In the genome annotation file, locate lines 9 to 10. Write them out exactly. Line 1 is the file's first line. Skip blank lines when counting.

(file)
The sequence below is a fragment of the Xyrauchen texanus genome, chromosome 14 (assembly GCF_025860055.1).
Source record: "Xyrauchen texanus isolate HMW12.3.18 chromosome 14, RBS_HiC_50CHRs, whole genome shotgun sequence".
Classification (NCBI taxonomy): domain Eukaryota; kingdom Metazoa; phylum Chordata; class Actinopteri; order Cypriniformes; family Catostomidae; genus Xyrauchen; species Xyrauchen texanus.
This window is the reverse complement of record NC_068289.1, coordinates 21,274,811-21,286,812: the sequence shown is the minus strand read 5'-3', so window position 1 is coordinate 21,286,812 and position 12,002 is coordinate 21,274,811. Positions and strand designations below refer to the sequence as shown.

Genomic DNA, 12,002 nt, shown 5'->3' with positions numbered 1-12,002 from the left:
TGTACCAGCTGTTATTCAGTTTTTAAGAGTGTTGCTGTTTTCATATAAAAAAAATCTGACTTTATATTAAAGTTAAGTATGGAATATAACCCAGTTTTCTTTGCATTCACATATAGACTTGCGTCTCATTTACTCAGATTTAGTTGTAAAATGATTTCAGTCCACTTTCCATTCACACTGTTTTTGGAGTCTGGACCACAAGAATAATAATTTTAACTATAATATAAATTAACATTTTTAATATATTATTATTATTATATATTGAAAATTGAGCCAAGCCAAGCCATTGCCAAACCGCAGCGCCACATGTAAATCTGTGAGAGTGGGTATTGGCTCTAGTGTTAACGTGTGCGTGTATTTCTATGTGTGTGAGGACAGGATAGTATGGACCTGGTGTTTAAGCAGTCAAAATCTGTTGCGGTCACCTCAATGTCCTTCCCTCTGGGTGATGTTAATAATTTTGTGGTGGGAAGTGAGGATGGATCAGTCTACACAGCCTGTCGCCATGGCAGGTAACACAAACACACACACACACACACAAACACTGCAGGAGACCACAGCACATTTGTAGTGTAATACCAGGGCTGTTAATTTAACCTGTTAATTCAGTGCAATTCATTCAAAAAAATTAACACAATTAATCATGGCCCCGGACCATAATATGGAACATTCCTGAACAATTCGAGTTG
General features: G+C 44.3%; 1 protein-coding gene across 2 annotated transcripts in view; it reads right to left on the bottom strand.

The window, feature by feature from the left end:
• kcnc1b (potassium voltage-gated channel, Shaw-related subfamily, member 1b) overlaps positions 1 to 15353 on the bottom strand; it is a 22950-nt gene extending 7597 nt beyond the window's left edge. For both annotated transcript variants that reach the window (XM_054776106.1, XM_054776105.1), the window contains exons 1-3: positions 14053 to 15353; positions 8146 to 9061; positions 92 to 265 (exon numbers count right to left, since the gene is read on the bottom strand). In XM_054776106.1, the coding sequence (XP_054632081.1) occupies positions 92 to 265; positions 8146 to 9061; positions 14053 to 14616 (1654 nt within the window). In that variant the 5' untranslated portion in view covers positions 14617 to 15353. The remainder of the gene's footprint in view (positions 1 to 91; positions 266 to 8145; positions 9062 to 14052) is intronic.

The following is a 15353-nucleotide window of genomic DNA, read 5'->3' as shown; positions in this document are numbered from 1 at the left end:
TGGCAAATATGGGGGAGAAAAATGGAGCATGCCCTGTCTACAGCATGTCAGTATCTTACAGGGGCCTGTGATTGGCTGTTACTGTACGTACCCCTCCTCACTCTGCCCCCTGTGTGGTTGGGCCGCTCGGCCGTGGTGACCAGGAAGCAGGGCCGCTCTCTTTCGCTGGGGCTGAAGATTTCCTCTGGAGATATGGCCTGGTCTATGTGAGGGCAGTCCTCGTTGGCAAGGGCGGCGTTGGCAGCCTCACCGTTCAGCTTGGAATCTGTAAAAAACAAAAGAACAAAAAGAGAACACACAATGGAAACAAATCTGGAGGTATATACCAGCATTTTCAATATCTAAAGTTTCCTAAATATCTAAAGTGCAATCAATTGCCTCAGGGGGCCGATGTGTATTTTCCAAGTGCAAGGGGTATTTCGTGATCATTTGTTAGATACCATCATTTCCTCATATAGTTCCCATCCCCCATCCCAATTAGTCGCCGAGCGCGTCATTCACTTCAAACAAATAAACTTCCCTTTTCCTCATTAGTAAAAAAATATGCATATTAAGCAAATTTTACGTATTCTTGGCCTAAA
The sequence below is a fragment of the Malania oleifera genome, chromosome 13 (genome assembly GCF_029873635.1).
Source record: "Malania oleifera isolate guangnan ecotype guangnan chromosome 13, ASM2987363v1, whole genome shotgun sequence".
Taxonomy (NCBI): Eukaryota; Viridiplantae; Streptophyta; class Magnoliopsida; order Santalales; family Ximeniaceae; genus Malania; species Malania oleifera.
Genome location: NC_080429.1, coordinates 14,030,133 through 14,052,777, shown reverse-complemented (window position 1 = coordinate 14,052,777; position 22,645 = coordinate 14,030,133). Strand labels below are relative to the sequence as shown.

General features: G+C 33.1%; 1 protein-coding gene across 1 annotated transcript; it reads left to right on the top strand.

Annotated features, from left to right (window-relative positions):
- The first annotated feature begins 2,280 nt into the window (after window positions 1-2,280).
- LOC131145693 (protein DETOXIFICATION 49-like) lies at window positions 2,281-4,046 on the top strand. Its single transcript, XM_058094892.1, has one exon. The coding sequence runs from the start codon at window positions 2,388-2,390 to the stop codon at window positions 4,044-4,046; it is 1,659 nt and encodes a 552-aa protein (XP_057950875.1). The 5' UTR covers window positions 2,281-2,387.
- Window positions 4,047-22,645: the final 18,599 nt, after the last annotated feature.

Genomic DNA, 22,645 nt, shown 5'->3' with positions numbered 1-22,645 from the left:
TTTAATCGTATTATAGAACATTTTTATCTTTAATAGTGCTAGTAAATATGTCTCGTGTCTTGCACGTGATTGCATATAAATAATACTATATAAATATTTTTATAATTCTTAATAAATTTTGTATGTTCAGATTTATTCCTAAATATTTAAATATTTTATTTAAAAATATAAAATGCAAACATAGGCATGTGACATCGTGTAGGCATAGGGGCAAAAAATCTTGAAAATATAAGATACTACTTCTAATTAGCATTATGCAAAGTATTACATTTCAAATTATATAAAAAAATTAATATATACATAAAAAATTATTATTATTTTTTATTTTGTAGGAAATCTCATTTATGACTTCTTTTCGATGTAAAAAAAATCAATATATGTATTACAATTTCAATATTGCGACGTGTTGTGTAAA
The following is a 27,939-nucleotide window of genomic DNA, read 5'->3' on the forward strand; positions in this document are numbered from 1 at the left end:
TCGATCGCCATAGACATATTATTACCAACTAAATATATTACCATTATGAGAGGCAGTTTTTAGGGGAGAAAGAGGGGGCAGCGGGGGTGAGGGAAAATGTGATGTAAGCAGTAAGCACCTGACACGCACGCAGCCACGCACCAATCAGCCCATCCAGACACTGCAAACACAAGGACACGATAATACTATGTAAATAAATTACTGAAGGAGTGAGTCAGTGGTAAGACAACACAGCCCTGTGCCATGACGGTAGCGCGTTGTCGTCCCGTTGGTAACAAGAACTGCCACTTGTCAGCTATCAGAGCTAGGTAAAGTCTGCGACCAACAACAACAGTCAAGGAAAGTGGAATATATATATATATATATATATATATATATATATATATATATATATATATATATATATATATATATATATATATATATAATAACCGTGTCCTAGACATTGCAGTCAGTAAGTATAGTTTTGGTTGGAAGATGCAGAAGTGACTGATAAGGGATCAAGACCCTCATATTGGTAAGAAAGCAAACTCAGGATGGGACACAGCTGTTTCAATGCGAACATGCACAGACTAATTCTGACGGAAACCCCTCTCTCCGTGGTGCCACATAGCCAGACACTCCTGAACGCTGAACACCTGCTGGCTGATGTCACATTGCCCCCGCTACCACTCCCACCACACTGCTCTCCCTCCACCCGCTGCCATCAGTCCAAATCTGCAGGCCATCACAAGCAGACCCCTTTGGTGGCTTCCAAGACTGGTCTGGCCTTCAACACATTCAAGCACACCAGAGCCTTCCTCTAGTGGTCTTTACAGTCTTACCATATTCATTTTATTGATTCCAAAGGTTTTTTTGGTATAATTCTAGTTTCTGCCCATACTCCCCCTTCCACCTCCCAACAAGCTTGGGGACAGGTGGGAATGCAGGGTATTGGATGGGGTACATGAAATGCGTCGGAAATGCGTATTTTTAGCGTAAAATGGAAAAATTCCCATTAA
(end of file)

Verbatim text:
• kcnc1b (potassium voltage-gated channel, Shaw-related subfamily, member 1b) overlaps positions 1 to 15353 on the bottom strand; it is a 22950-nt gene extending 7597 nt beyond the window's left edge. For both annotated transcript variants that reach the window (XM_054776106.1, XM_054776105.1), the window contains exons 1-3: positions 14053 to 15353; positions 8146 to 9061; positions 92 to 265 (exon numbers count right to left, since the gene is read on the bottom strand). In XM_054776106.1, the coding sequence (XP_054632081.1) occupies positions 92 to 265; positions 8146 to 9061; positions 14053 to 14616 (1654 nt within the window). In that variant the 5' untranslated portion in view covers positions 14617 to 15353. The remainder of the gene's footprint in view (positions 1 to 91; positions 266 to 8145; positions 9062 to 14052) is intronic.

The following is a 15353-nucleotide window of genomic DNA, read 5'->3' as shown; positions in this document are numbered from 1 at the left end: